Laser Beam vs. Electron Beam Welding Which process works best for what?
- Created: Sunday, 01 May 2011
Stannard adds, “Since the heat source in this type of welding process is the energy of light, the weld material’s reflectivity should be considered. For example, gold, silver, copper and aluminum require more intense energy input. Once melted, the reflectivity is reduced and the thermal conductance of the process progresses to achieve penetration.”
As noted, the laser’s high power density results in small heat-affected zones and ensures that critical components are unharmed. This has particular advantage for surgical instruments, electronic components, sensor assemblies and many other precision devices. Unlike EBW, LBW does not generate any x-rays and is easily manipulated with automation and robotics. Generally, LBW has simpler tooling requirements as well, and there are no physical constraints of a vacuum chamber. Shorter cycle times translate to cost advantages without sacrificing quality. Table 1 lists the advantages of continuous wave and pulse LBW.
EBW – Deeper Weld Penetration and Contamination Free
Widely accepted across many industries, EBW permits the welding of refractory and dissimilar metals that are typically unsuited for other methods. As shown in Figure 2, the workpiece is bombarded with a focused stream of electrons travelling at extremely high speed. The kinetic energy of the electrons is converted to heat energy, which in turn is the driving force for fusion. Usually no added filler material is required or used, and post-weld distortion is minimal. Ultra-high energy density enables deep penetration and high aspect ratios, while a vacuum environment ensures an atmospheric gas contamination-free weld that is critical for metals such as
Figure 2. Electron Beam Welding titanium, niobium, refractory metals, and nickel-based super-alloys.
However, the main necessity for operating under vacuum is to control the electron beam precisely. Scattering occurs when electrons interact with air molecules; by lowering the ambient pressure electrons can be more tightly controlled.
Modern vacuum chambers are equipped with state-of-the-art seals, vacuum sensors, and high-performance pumping systems enabling rapid evacuation. These features make it possible to focus the electron beam to diameters of 0.3 to 0.8 millimeters.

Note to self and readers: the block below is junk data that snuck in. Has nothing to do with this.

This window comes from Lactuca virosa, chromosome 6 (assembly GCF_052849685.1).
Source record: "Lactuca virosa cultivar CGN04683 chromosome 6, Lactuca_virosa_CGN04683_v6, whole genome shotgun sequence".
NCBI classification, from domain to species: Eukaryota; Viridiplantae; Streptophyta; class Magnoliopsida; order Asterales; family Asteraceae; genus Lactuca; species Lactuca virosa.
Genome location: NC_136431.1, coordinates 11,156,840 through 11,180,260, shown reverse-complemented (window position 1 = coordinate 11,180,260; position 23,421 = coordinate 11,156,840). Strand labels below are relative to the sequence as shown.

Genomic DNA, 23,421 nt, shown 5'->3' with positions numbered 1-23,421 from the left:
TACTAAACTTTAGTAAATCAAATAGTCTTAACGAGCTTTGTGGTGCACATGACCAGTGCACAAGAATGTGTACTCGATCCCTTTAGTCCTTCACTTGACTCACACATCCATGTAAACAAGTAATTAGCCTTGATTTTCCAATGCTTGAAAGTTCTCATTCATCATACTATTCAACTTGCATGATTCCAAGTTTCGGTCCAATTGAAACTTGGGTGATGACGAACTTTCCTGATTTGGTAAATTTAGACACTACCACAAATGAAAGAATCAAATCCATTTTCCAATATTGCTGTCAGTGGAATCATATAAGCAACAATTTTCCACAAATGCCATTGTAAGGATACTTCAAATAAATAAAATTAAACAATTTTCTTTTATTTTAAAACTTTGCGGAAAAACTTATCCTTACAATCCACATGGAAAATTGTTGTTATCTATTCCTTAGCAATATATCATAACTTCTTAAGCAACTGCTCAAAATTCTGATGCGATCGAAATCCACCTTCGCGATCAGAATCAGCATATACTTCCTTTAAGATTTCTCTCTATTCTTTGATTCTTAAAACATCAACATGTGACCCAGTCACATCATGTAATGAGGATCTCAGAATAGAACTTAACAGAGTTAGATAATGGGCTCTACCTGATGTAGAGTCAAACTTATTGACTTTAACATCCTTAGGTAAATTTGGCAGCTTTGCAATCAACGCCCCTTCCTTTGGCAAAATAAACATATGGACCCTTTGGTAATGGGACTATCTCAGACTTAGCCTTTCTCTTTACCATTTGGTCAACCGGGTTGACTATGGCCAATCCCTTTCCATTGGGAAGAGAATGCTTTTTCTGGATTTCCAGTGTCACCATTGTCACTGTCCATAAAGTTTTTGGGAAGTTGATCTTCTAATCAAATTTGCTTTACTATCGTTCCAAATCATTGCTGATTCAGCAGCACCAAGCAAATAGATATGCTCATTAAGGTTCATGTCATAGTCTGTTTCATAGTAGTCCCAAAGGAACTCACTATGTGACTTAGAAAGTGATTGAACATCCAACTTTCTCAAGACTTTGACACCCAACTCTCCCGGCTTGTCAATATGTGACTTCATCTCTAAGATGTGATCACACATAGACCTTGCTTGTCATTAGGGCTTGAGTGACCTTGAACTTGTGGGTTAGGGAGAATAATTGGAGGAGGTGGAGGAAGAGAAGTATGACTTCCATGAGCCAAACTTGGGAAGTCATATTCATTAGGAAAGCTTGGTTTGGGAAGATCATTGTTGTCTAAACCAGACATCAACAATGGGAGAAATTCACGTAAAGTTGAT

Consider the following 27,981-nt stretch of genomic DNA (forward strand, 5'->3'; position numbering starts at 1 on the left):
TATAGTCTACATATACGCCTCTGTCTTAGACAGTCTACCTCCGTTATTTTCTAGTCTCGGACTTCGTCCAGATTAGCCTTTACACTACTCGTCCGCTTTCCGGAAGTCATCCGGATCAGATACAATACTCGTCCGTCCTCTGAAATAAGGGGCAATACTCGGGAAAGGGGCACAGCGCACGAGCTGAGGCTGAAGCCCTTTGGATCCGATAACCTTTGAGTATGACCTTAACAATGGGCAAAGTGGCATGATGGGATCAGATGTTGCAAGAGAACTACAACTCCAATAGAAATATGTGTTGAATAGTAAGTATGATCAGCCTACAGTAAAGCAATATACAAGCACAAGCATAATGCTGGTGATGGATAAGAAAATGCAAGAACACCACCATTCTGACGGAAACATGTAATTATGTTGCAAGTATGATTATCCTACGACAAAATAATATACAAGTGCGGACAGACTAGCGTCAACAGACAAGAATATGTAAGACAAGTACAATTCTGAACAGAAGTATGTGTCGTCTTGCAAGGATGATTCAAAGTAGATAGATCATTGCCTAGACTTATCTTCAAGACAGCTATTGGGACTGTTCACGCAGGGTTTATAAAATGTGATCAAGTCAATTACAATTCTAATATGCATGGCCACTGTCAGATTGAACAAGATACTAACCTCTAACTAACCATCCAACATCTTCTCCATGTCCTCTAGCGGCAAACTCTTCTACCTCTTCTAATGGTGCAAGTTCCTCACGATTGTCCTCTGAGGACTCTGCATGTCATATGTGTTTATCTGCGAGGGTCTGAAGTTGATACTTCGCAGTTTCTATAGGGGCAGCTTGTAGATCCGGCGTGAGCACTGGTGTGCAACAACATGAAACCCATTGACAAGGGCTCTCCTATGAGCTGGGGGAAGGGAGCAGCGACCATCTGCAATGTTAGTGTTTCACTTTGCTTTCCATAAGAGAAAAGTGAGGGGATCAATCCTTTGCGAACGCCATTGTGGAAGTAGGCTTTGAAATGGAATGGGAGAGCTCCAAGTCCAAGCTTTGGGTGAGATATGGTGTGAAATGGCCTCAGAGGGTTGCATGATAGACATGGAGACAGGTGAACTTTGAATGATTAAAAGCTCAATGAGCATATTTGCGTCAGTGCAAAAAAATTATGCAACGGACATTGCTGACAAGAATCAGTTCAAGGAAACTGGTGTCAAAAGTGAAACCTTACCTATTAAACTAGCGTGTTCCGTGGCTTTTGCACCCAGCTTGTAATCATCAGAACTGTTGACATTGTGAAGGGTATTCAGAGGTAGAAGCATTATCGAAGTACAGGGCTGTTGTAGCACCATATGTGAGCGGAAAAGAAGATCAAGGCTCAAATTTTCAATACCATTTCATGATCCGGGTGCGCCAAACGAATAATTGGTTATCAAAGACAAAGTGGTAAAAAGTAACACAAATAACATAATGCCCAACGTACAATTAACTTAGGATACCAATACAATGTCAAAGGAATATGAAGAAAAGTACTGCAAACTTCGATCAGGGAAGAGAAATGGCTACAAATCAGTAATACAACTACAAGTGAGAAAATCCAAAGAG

By incorporating the latest in microprocessor Computer Numeric Control (CNC) and systems monitoring for superior part manipulation, parts of various size and mass can be joined without excessive melting of smaller components. The precise control of both the diameter of the electron beam and the travel speed allows materials from 0.001” to several inches thick to be fused together. These characteristics make EBW an extremely valuable technology.
The process puts a minimal amount of heat into the workpiece, which produces the smallest possible amount of distortion and allows finish machined components to be joined together without additional processing. Table 2 lists the main advantages of EB welding.
According to John Rugh, marketing and general sales manager for Enfield CT-based PTR-Precision Technologies, Inc., EBW is a process that will be in use for a long time. “Since most EB welding is performed inside a vacuum chamber, it is an excellent fit for joining advanced materials used in such industries as aerospace, power generation, medical and nuclear, which need to be produced in a vacuum environment to protect them from oxygen and nitrogen found in an open air environment.”
He adds, “The cleanliness of the welding environment is one variable that you just don’t have to worry about. In addition to providing the ideal welding environment, new EB welding controls allow for fast electromagnetic deflection of the beam, which allows the heat input of the weld and surrounding area to be customized for optimum material properties.”
For example, this rapid deflection allows preheating, welding and post heating simultaneously just by rapidly moving the beam location, focus and power levels. This provides the ability to weld difficult or “impossible to weld” alloys.
According to Geoffrey Young, general manager of Massachusetts-based Cambridge Vacuum Engineering, “EBW parts require a minimum of post weld machining and heat treatment and, unlike other fusion welding processes, EBW requires no shielding gases.” He adds, “The weld quality is exceptional, the process is extremely efficient (typically 95 percent), all the process parameters are carefully controlled and the process fully automated.”